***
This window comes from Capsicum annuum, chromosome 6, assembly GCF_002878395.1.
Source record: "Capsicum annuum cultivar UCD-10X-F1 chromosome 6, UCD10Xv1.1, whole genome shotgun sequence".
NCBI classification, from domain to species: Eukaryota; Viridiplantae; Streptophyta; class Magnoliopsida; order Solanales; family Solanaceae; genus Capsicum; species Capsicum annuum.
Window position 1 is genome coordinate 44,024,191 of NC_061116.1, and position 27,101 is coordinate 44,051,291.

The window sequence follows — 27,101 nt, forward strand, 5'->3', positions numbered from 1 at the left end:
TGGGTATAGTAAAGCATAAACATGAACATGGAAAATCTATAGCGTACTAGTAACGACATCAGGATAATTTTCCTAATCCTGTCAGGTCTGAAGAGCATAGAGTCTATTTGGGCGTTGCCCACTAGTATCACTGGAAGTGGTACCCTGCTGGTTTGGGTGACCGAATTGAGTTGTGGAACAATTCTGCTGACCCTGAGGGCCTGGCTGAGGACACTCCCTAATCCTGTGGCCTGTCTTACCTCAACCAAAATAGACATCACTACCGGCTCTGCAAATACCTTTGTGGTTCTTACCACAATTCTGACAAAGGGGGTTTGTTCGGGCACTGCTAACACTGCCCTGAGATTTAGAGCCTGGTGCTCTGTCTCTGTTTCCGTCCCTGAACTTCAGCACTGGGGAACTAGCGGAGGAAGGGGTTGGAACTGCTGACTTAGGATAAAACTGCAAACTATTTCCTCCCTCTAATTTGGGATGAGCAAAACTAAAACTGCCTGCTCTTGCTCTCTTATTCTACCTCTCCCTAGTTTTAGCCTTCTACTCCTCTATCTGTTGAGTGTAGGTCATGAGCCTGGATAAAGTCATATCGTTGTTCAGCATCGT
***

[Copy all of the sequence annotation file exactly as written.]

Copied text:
This window comes from Capsicum annuum, chromosome 6, assembly GCF_002878395.1.
Source record: "Capsicum annuum cultivar UCD-10X-F1 chromosome 6, UCD10Xv1.1, whole genome shotgun sequence".
NCBI classification, from domain to species: Eukaryota; Viridiplantae; Streptophyta; class Magnoliopsida; order Solanales; family Solanaceae; genus Capsicum; species Capsicum annuum.
Window position 1 is genome coordinate 44,024,191 of NC_061116.1, and position 27,101 is coordinate 44,051,291.

The window sequence follows — 27,101 nt, forward strand, 5'->3', positions numbered from 1 at the left end:
TGGGTATAGTAAAGCATAAACATGAACATGGAAAATCTATAGCGTACTAGTAACGACATCAGGATAATTTTCCTAATCCTGTCAGGTCTGAAGAGCATAGAGTCTATTTGGGCGTTGCCCACTAGTATCACTGGAAGTGGTACCCTGCTGGTTTGGGTGACCGAATTGAGTTGTGGAACAATTCTGCTGACCCTGAGGGCCTGGCTGAGGACACTCCCTAATCCTGTGGCCTGTCTTACCTCAACCAAAATAGACATCACTACCGGCTCTGCAAATACCTTTGTGGTTCTTACCACAATTCTGACAAAGGGGGTTTGTTCGGGCACTGCTAACACTGCCCTGAGATTTAGAGCCTGGTGCTCTGTCTCTGTTTCCGTCCCTGAACTTCAGCACTGGGGAACTAGCGGAGGAAGGGGTTGGAACTGCTGACTTAGGATAAAACTGCAAACTATTTCCTCCCTCTAATTTGGGATGAGCAAAACTAAAACTGCCTGCTCTTGCTCTCTTATTCTACCTCTCCCTAGTTTTAGCCTTCTACTCCTCTATCTGTTGAGTGTAGGTCATGAGCCTGGATAAAGTCATATCGTTGTTCAGCATCGT